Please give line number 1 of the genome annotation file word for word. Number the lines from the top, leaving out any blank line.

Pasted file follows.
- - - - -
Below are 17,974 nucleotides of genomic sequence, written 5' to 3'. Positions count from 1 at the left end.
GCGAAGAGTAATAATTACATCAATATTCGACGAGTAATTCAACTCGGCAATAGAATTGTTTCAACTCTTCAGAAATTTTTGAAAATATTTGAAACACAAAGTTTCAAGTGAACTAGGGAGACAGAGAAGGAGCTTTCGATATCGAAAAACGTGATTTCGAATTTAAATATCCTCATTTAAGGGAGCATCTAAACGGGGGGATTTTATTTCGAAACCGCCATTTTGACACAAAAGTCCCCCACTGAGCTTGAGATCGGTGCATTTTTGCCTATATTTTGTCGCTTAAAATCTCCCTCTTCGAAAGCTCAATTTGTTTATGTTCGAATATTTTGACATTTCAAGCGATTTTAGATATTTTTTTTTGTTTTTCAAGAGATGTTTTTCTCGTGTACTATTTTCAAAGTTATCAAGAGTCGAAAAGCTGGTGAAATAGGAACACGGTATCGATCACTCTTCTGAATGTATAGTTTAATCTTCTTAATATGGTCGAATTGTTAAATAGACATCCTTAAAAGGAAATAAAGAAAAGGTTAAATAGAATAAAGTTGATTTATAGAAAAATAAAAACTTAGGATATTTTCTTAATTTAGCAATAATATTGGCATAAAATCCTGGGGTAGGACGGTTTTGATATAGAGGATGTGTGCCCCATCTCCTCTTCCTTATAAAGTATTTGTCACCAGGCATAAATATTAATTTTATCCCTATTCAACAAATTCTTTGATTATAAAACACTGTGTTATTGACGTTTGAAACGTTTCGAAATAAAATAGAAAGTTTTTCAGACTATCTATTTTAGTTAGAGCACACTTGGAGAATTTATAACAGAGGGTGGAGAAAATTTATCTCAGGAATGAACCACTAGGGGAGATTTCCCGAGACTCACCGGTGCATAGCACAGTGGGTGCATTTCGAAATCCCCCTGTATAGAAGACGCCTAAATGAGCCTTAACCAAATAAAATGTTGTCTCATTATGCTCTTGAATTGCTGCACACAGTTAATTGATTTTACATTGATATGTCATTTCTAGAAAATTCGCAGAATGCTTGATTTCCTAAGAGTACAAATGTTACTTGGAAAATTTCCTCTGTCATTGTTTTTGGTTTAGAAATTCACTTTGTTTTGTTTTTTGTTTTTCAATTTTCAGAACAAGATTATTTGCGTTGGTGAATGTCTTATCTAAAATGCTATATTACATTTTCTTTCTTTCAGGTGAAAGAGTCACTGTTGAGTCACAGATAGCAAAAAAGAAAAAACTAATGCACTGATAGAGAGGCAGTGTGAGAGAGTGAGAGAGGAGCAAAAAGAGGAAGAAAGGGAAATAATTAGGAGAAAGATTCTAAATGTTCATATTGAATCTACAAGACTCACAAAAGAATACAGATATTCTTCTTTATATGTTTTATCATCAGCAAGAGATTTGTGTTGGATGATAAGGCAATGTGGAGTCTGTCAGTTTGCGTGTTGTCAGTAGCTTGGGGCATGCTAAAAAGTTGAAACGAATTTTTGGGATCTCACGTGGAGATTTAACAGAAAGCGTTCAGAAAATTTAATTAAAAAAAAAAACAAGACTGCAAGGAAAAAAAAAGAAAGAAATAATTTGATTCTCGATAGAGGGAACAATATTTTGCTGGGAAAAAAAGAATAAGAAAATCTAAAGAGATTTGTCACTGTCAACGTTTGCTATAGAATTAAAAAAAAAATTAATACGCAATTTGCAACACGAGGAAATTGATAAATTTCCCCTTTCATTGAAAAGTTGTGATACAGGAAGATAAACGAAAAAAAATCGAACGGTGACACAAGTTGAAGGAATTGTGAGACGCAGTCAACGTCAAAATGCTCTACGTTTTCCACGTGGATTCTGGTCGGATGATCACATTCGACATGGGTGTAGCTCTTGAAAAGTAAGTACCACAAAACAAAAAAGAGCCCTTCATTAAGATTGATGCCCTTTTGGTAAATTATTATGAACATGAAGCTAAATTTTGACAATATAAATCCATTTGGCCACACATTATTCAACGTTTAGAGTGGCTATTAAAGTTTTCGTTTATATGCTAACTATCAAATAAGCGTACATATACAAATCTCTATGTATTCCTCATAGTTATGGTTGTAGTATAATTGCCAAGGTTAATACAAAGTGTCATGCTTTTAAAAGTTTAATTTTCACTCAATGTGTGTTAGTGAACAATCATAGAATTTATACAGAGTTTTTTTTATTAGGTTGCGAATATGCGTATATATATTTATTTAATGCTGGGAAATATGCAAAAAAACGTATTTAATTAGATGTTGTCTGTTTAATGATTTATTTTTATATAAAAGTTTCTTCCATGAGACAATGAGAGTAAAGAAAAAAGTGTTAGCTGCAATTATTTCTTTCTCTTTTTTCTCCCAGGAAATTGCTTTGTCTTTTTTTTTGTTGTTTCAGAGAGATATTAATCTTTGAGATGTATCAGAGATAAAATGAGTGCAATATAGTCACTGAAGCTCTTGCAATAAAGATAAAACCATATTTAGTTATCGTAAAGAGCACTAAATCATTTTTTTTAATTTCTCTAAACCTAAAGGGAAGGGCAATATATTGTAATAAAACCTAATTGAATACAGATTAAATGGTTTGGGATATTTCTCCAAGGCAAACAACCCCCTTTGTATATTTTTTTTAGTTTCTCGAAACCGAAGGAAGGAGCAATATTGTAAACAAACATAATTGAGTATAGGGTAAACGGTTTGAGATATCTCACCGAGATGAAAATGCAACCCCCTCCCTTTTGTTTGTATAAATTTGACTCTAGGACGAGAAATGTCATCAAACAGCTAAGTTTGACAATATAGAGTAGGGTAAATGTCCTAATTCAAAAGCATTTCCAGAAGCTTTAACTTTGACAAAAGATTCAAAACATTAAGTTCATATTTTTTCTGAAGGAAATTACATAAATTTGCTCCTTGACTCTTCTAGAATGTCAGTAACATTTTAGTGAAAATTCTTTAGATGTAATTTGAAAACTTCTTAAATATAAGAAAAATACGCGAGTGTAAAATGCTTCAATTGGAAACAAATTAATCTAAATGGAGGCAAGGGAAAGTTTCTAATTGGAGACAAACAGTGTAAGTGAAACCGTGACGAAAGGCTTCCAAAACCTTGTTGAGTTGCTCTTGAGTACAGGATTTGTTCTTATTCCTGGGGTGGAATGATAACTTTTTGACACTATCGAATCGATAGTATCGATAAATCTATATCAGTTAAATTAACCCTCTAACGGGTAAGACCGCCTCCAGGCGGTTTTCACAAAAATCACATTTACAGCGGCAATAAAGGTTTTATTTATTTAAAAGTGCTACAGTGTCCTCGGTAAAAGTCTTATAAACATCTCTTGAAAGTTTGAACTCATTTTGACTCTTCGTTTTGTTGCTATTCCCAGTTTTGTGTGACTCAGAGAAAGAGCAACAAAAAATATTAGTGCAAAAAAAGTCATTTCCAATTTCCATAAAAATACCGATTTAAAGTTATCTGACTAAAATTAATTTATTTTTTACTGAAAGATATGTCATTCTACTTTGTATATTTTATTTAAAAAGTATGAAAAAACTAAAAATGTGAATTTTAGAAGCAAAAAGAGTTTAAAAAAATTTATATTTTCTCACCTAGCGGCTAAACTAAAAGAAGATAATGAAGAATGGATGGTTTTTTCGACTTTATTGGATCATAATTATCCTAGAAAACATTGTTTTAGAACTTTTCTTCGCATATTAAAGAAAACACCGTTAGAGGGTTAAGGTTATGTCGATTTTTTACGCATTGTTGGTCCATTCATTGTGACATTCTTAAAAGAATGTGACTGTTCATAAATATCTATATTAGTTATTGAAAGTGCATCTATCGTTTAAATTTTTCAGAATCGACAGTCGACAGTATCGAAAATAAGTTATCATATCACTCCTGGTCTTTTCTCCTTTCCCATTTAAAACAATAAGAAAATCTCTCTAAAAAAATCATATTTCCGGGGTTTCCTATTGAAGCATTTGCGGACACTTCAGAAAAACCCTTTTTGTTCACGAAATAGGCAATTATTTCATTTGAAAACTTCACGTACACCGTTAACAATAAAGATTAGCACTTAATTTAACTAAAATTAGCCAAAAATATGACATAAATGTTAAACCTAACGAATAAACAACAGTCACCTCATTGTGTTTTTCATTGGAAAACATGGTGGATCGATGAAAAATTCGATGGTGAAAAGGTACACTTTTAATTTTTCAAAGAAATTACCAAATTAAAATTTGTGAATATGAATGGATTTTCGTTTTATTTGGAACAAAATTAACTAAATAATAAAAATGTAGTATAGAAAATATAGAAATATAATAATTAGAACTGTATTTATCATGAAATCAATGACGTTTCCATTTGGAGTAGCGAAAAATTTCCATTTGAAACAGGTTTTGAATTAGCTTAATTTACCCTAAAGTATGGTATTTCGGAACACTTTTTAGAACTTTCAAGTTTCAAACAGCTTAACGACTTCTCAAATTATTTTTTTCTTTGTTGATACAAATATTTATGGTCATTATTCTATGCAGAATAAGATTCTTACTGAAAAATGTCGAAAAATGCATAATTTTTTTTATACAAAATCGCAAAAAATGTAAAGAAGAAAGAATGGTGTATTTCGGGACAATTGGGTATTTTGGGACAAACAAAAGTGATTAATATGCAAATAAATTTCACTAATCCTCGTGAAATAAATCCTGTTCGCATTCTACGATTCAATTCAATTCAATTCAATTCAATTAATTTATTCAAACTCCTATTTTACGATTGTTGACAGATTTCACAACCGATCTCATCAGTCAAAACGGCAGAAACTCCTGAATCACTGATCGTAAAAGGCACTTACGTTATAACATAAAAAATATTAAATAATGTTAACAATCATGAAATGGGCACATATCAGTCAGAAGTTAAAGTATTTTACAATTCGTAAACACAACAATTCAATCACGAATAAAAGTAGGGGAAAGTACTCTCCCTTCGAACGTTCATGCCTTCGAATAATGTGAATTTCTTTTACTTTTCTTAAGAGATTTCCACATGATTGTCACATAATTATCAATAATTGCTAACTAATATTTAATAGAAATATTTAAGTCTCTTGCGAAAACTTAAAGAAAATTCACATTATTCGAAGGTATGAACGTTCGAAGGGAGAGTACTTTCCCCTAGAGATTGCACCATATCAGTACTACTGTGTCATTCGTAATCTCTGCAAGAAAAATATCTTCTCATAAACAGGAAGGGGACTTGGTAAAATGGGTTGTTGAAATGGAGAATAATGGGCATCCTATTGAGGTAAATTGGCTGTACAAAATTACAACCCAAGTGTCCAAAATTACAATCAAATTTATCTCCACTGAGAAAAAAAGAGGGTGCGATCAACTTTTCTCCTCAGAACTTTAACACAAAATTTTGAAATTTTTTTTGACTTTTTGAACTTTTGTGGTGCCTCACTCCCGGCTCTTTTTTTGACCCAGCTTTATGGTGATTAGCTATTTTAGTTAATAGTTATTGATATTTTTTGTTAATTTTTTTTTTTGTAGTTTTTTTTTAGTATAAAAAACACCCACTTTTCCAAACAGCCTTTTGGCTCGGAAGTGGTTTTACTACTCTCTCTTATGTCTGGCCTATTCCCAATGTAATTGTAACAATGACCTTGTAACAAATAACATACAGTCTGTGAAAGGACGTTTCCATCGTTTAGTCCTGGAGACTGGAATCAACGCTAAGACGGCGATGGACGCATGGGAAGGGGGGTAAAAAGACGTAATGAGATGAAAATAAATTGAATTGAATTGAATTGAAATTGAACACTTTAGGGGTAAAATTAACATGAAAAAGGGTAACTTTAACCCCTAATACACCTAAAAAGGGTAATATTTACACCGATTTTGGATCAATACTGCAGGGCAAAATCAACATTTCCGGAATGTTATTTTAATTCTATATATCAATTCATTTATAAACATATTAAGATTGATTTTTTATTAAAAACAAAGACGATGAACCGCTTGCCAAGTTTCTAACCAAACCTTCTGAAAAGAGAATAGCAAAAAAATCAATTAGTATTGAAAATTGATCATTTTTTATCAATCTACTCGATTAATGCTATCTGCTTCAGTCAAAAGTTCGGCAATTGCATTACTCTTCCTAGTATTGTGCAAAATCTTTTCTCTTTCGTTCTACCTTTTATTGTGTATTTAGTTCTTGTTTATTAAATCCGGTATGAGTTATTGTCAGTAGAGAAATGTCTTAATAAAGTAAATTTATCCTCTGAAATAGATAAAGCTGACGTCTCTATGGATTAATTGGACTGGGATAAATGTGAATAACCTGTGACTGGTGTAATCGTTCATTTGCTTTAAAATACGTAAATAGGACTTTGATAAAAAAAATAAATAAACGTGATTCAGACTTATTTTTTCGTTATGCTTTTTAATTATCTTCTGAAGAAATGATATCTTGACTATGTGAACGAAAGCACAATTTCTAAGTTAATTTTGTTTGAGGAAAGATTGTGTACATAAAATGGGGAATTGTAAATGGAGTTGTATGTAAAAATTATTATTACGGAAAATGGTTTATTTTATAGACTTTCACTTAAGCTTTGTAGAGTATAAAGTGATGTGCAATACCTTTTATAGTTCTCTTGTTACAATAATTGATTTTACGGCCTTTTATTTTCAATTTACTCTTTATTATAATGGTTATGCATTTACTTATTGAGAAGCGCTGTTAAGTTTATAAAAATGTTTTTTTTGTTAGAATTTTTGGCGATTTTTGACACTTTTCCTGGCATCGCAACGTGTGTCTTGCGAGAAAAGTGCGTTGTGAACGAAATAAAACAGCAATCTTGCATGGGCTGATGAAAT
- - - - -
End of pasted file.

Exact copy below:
Below are 17,974 nucleotides of genomic sequence, written 5' to 3'. Positions count from 1 at the left end.